What is it?
Also known as lipoplasty and body contouring.
Liposuction is a surgical procedure which sucks the fat from specific parts of the body. This allows certain areas in the body to be shaped, or contoured.
This procedure best suits people with a stable body weight who have too much body fat in specific parts of the body.
If you’re overweight, you’re more likely to get the results you want through a combination of exercise and diet. For those who don’t respond to this, you might consider bariatric procedures such as gastric bypass surgery. Read more about weight loss here.
Liposuction is pretty good at removing stubborn bits of fat from the:
- Chin and neck
- Chest and back
- Upper arms
- Hips and thighs
- Calves and ankles
What you should know beforehand
Just a couple of pointers before you go ahead.
The contour changes from liposuction are permanent-ish. As long as your weight remains stable. If you lose or gain significant amounts of weight after your procedure, you can expect the contours of your body to change again.
Liposuction doesn’t remove excess skin in the tummy. You’ll want to consider a tummy tuck for that.
Liposuction doesn’t improve cellulite or stretch marks. There are other treatments for these issues.
Everyone’s skin behaves differently. What I mean by this is that if your skin tone and elasticity is good, it will mould itself to your new contour after liposuction. But if it isn’t, your skin in the treated areas might look loose after the procedure.
Like any surgery, there are a few risks you should be aware of.
- Infection. Usually of the skin or fatty tissues. Rare, but potentially serious.
- Irregular skin contour. Bumpy skin may result from uneven removal of fat, poor skin elasticity, or poor healing. This can be permanent.
- Scarring. Usually from the insertion site of the tube used during liposuction. This can be permanent.
- Numbness. In the treated areas. This could be temporary or permanent, due to nerve irritation.
- Fat embolism. Rare but serious. When a piece of fat breaks off and travels to the lungs or brain. This is an emergency and can be fatal.
- Organ puncture. Rarely, the tube used during liposuction might penetrate too deeply and nick an internal organ. This is an emergency which might require surgical repair.
- Heart and kidney issues. Due to shifting fluid levels as fluids are suctioned out and injected.
It goes without saying that the better your surgeon, the lower the risks.
This is not an exhaustive list of risks and it’s always best to discuss them with your surgeon before proceeding.
What to expect
As usual, we can split up the process into three sections: before, during, and after the procedure.
You’ll have a chat with your surgeon about your reasons for wanting the surgery and your expectations. It’s important to find a surgeon you can be open and honest with, as that will help them understand your needs better.
They will also go through the risks and other considerations before going ahead with the surgery.
You will be asked about your medical history and any regular medications you take, to ensure you’re safe to proceed and that certain medications (like blood thinners) are stopped in time before your surgery.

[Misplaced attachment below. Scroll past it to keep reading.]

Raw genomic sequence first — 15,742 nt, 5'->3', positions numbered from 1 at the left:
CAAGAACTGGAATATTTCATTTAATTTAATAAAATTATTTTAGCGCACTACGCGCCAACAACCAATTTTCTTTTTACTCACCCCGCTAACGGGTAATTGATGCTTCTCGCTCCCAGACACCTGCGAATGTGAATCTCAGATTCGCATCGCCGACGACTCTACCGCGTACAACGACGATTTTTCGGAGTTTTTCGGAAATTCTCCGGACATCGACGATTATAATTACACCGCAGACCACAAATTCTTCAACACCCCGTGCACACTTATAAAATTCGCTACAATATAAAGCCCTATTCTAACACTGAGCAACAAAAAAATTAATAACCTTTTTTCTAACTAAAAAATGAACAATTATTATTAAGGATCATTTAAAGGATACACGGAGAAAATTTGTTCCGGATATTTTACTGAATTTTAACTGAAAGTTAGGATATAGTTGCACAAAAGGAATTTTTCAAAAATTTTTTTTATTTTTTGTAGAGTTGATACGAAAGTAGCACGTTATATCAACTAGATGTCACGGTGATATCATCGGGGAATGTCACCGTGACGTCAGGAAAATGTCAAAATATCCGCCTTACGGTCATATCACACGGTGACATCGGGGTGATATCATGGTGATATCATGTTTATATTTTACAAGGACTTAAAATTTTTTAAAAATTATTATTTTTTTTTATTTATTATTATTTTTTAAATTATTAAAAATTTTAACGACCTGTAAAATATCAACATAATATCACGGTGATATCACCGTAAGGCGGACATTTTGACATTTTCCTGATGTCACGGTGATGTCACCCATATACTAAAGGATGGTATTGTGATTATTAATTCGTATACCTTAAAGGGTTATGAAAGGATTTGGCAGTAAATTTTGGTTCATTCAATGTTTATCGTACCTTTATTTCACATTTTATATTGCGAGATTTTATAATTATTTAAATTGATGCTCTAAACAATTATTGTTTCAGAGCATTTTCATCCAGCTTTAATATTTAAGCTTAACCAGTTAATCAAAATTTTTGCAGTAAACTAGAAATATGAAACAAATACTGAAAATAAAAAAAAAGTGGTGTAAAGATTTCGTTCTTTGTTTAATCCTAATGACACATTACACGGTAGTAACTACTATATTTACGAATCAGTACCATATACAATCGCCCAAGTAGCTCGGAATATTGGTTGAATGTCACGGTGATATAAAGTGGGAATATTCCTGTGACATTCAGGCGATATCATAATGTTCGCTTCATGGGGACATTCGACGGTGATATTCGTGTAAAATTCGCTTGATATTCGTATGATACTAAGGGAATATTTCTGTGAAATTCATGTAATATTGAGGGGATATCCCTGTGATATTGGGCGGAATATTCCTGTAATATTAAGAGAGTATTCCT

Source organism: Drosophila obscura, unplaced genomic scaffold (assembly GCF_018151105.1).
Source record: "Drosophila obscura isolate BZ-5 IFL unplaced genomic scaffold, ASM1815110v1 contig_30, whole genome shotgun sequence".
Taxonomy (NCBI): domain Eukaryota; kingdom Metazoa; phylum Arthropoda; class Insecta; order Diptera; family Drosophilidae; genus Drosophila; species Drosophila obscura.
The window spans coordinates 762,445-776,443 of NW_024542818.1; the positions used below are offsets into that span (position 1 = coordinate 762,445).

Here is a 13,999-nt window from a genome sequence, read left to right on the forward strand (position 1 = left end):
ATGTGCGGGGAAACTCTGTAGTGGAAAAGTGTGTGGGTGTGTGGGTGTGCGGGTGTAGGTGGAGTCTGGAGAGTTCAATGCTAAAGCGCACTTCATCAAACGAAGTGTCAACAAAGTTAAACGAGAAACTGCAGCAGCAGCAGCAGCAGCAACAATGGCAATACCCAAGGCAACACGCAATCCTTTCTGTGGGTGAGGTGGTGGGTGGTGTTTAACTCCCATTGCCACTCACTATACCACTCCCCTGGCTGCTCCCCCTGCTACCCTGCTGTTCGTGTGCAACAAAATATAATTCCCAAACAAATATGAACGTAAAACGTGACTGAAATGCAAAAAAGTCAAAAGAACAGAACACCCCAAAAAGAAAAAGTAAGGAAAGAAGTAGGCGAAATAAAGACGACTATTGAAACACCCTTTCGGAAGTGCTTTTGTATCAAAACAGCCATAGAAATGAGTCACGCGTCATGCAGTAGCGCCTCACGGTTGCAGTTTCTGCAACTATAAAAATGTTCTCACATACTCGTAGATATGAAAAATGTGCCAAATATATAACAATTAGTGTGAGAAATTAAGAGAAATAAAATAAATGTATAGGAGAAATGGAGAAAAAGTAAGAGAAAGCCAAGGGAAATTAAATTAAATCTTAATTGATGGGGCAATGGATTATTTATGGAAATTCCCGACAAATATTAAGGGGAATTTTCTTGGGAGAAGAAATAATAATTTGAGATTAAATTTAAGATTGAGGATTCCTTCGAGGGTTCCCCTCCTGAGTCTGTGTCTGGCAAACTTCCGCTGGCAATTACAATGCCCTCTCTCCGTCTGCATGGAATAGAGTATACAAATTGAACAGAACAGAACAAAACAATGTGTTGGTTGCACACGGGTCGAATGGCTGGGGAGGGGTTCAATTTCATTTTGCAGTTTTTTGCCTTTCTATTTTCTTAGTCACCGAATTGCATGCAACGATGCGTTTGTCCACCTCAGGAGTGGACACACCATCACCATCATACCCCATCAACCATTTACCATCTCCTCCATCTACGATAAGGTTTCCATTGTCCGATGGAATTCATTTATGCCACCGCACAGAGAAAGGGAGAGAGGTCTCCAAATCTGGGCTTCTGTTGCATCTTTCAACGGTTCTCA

Your surgeon may draw on you to guide their procedure. They may also take photos to compare before and after images.
Depending on the type of surgery, you may be awake with sedation and local anaesthesia, or asleep with general anaesthesia. It totally depends on what you have planned.
There are a few different liposuction techniques your surgeon might use. They will have discussed the best option for you before your surgery.
Tumescent liposuction. The OG. Your surgeon injects a solution into the treated area. This consists of salt water (to aid fat removal), an anaesthetic (to relieve pain), and a drug to constrict the blood vessels (usually adrenaline). Your surgeon then makes small cuts into the skin, inserts the thin tube (cannula) under the skin and starts vacuuming out the fat.
Ultrasound-assisted liposuction (UAL). Here, your surgeon inserts a metal rod under your skin which lets out ultrasonic energy. This breaks down the fat in the treated area and allows for easier fat suctioning.
Laser-assisted liposuction (LAL). Here, your surgeon inserts a laser fibre into the skin to zap the fat, making suction easier.
Power-assisted liposuction (PAL). Here, your surgeon uses a more excited cannula which vibrates rapidly. This makes it easier to remove the more stubborn bits of fat with more accuracy.
Liposuction typically takes one to three hours, but taking into account all the preparations beforehand, it’s best to allocate an entire day to the procedure.
No pain, no gain. You can expect to be sore and bruised after the procedure. Your surgeon will prescribe some good pain relief to help though.
You’ll usually have to wear tight compression garments, which help reduce swelling, for a few weeks.
Sometimes, your surgeon will leave a temporary drain in to get rid of excess fluid.
You might need to wait a few days before returning to work – disappointing, I know. And a few weeks before resuming the more strenuous stuff like exercise. That’s a little more of a bummer.
Once the swelling subsides a few weeks after your procedure, you should notice the treated areas looking less bulky. Even more so within a few months, when you can expect to appreciate the full results!
Here are some things you can do for a quicker recovery!
- Stay hydrated - consider the water as fuel your body needs to recover
- Eat well - nutrition is essential here. Prep the meals in advance (thank me later)
- Sleep upright with your knees up - this will minimise the strain on your stitches
- Take Arnica supplements to reduce swelling and bruisng
Liposuction can be a life-changing experience for many people. And in a good way, if you choose the right doctor.
If you follow the advice above, you should be one step closer to getting the results you want!